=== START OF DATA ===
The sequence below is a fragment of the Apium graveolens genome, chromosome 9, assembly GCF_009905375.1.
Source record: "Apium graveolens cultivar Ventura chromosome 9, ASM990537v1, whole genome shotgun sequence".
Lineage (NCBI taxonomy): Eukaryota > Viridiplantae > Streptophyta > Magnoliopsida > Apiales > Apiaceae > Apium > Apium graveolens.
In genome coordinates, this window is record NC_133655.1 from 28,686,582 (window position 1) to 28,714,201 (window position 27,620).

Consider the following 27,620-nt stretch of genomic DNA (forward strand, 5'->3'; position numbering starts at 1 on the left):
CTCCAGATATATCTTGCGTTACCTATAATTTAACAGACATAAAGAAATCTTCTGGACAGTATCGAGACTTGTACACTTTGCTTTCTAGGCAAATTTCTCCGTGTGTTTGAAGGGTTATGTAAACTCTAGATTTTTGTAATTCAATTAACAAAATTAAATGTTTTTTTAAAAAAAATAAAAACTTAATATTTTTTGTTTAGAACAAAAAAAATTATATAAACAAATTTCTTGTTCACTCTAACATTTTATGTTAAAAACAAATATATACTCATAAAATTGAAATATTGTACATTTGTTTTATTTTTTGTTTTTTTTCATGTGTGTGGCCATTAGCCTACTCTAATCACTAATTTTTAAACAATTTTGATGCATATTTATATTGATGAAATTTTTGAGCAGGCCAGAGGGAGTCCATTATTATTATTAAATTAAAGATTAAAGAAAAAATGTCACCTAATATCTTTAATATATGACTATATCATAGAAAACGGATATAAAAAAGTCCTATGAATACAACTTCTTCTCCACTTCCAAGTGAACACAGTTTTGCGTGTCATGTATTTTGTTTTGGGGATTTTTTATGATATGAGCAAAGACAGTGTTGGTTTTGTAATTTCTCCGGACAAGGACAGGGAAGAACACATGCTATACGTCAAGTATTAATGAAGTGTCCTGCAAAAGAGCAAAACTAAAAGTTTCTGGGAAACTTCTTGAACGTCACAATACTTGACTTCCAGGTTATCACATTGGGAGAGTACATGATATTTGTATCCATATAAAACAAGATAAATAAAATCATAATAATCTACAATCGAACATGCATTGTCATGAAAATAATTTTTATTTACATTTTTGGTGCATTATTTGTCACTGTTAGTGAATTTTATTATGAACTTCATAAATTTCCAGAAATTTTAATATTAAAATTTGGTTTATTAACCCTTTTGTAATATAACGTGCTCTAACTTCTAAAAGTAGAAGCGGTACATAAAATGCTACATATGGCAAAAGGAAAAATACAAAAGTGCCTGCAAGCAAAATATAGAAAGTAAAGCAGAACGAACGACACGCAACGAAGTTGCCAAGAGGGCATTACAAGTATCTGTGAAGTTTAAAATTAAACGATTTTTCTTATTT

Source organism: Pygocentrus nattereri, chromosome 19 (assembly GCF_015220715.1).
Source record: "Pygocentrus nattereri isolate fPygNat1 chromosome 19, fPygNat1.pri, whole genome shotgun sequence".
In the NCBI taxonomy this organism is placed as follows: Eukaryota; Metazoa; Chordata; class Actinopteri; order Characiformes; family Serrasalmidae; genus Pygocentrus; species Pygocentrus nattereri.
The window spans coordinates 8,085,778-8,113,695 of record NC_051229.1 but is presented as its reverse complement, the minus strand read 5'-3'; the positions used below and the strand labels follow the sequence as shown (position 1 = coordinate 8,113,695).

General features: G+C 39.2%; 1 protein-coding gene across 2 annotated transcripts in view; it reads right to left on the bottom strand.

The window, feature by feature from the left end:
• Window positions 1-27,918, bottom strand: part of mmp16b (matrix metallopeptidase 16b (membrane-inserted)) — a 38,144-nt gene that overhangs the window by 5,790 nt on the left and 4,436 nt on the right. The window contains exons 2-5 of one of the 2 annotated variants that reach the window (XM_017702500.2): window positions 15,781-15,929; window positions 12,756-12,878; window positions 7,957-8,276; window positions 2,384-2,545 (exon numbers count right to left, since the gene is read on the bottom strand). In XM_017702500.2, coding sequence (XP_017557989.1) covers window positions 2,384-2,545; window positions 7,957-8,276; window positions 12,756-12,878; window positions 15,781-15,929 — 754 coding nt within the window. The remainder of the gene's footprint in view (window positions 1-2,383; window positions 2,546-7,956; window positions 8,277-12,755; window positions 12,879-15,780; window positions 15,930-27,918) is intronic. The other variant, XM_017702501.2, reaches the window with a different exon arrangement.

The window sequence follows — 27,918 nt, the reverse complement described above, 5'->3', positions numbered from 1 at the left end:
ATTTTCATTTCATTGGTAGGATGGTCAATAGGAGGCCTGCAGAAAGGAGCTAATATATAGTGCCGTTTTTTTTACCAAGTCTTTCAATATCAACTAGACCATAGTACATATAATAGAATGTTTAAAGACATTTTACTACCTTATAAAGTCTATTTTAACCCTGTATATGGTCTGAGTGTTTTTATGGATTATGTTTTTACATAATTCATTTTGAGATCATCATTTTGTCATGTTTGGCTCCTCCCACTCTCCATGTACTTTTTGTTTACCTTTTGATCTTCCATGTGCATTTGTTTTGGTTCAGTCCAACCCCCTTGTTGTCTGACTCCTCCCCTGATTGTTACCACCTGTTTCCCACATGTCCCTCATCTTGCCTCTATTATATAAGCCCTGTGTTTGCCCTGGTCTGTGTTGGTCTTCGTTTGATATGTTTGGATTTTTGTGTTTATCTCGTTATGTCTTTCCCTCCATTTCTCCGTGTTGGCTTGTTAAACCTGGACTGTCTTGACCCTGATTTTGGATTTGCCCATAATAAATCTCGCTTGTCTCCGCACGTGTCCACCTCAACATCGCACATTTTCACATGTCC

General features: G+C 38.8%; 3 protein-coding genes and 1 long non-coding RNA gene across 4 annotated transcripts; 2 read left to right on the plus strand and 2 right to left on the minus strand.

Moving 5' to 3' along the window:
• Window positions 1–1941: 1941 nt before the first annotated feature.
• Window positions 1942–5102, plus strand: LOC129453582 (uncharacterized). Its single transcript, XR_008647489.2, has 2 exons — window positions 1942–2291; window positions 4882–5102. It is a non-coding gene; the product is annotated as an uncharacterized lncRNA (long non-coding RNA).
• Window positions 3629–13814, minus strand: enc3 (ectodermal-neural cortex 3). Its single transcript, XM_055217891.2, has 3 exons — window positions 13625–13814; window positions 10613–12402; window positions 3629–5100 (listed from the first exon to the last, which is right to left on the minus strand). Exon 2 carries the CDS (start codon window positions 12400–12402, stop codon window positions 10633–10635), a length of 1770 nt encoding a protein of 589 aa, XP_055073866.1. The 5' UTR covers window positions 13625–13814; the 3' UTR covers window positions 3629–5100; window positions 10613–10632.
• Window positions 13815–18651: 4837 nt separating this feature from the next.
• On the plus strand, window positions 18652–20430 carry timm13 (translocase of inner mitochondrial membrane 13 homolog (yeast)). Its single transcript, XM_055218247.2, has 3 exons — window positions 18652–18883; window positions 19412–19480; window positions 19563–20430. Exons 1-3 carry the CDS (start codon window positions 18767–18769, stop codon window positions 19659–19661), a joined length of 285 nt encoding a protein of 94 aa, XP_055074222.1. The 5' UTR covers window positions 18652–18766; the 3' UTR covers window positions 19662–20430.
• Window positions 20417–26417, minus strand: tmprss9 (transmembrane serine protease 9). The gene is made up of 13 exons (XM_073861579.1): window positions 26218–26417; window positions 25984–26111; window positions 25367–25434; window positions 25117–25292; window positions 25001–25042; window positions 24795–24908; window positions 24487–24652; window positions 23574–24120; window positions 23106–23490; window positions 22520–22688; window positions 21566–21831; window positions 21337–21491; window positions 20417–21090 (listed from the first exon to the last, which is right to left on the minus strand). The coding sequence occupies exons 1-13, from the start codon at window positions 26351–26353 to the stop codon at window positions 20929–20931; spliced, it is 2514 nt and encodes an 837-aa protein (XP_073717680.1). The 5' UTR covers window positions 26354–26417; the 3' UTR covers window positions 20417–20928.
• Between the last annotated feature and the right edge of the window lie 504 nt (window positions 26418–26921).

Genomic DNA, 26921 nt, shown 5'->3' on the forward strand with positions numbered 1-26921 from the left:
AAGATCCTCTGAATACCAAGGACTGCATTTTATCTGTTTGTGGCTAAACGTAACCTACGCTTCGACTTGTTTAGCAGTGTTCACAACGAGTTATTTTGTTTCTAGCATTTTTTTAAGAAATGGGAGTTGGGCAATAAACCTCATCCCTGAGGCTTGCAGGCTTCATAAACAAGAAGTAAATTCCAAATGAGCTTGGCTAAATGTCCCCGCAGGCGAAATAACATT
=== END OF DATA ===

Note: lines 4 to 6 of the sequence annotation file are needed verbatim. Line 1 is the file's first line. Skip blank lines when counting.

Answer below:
In genome coordinates, this window is record NC_133655.1 from 28,686,582 (window position 1) to 28,714,201 (window position 27,620).

Consider the following 27,620-nt stretch of genomic DNA (forward strand, 5'->3'; position numbering starts at 1 on the left):
CTCCAGATATATCTTGCGTTACCTATAATTTAACAGACATAAAGAAATCTTCTGGACAGTATCGAGACTTGTACACTTTGCTTTCTAGGCAAATTTCTCCGTGTGTTTGAAGGGTTATGTAAACTCTAGATTTTTGTAATTCAATTAACAAAATTAAATGTTTTTTTAAAAAAAATAAAAACTTAATATTTTTTGTTTAGAACAAAAAAAATTATATAAACAAATTTCTTGTTCACTCTAACATTTTATGTTAAAAACAAATATATACTCATAAAATTGAAATATTGTACATTTGTTTTATTTTTTGTTTTTTTTCATGTGTGTGGCCATTAGCCTACTCTAATCACTAATTTTTAAACAATTTTGATGCATATTTATATTGATGAAATTTTTGAGCAGGCCAGAGGGAGTCCATTATTATTATTAAATTAAAGATTAAAGAAAAAATGTCACCTAATATCTTTAATATATGACTATATCATAGAAAACGGATATAAAAAAGTCCTATGAATACAACTTCTTCTCCACTTCCAAGTGAACACAGTTTTGCGTGTCATGTATTTTGTTTTGGGGATTTTTTATGATATGAGCAAAGACAGTGTTGGTTTTGTAATTTCTCCGGACAAGGACAGGGAAGAACACATGCTATACGTCAAGTATTAATGAAGTGTCCTGCAAAAGAGCAAAACTAAAAGTTTCTGGGAAACTTCTTGAACGTCACAATACTTGACTTCCAGGTTATCACATTGGGAGAGTACATGATATTTGTATCCATATAAAACAAGATAAATAAAATCATAATAATCTACAATCGAACATGCATTGTCATGAAAATAATTTTTATTTACATTTTTGGTGCATTATTTGTCACTGTTAGTGAATTTTATTATGAACTTCATAAATTTCCAGAAATTTTAATATTAAAATTTGGTTTATTAACCCTTTTGTAATATAACGTGCTCTAACTTCTAAAAGTAGAAGCGGTACATAAAATGCTACATATGGCAAAAGGAAAAATACAAAAGTGCCTGCAAGCAAAATATAGAAAGTAAAGCAGAACGAACGACACGCAACGAAGTTGCCAAGAGGGCATTACAAGTATCTGTGAAGTTTAAAATTAAACGATTTTTCTTATTT